Improve your health this winter by fine tuning your approach to cold-weather activities.
Most people understand the risks of summertime outdoor doings. They’ll gear up with sunscreen, hats, insect repellant, and sensible shoes for even simple activities like dog walking or gardening. But every winter, I see summer-sensible folks in my office for injuries caused, in part, by failing to adequately plan for cold-weather fun.
Here are the four most common cold-weather-induced ailments I see in family practice:
Falls: Many winter falls can be prevented by choosing the right footwear. Canadian researchers at the University of Toronto recently found that only nine out of 98 so-called winter boots actually worked to keep people stable on icy surfaces. If your boot soles get slick and slippery on a patch of ice, a fall is inevitable. Ascertain how well your shoes and boots perform on ice. Consider buying a new pair that have a tested slip-resistant rating. You can also improve the safety of your current winter boots by using traction cleats designed for use in everyday winter chores. These rubber and wire devices slip on to most stout footwear. They work well and cost a fraction of the price of new boots.
Falls on ice are sudden and surprising. They can cause fractured ribs, separated shoulders, concussion, and even depression. If you hit your head, are in pain, or mentally confused after a fall, see your doctor immediately. If you’re just a bit bruised, apply homeopathic Arnica gel to the bruised spots and take one Arnica 30 C homeopathic tablet under the tongue, away from meals, three times a day for one or two days.
Hypothermia is a condition where heat loss exceeds heat production. While severe hypothermia happens from prolonged exposure to cold or from being in cold water, I’ve treated patients for hypothermia acquired while watching outdoor sporting events and from walking in windy weather with inadequate clothing.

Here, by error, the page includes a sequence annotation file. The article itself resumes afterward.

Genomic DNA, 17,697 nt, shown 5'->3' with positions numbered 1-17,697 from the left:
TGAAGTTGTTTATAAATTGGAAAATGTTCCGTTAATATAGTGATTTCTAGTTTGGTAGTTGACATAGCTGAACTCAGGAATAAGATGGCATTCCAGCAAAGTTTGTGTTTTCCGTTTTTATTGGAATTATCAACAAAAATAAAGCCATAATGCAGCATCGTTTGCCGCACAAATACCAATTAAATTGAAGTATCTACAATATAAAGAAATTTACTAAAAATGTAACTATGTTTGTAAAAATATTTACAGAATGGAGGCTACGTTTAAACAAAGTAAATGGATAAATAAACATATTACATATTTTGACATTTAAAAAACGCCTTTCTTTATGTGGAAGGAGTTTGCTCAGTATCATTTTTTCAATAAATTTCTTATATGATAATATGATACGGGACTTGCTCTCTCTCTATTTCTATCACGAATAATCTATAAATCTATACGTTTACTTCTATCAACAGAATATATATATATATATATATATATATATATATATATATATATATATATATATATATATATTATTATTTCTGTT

Early signs of hypothermia are shivering, fatigue, and pale skin. Later, confusion, fumbling, and slurred speech occur. Alcohol, caffeine, hunger, dehydration, and wind exposure increase your risk for hypothermia, so avoid these. Consume hot herbal, honey-laced beverages like ginger, licorice, or mint tea and healthy snacks like nuts and dried fruit when attending winter outdoor events. Wear windproof clothing, and shelter behind trees, fences, or a building when possible. Because hypothermia can harm your brain, heart, and lungs, take it seriously. At the first sign, head indoors.
Frostnip and frostbite: Most of us have experienced fingers, toes, or nose getting cold, white, numb, maybe tingling. We get indoors, warm up, and all is well. That’s frostnip. It doesn’t cause permanent damage, though the skin may be sensitive for several days and the body part that was nipped may nip again in the future.
Frostbite is more severe. It causes permanent damage to the skin and can even lead to the loss of fingers and toes. In addition to hydration and proper clothing, warming foods are good frostnip preventative medicine. Warming foods include most root and tuber vegetables (sweet potatoes, carrots, and turnips). Eating soups, stews, roasted meat, garlic, and onions will also help keep you warm. Be sure to also include cinnamon, cloves, and ginger in your winter diet.
Keep warm and keep well.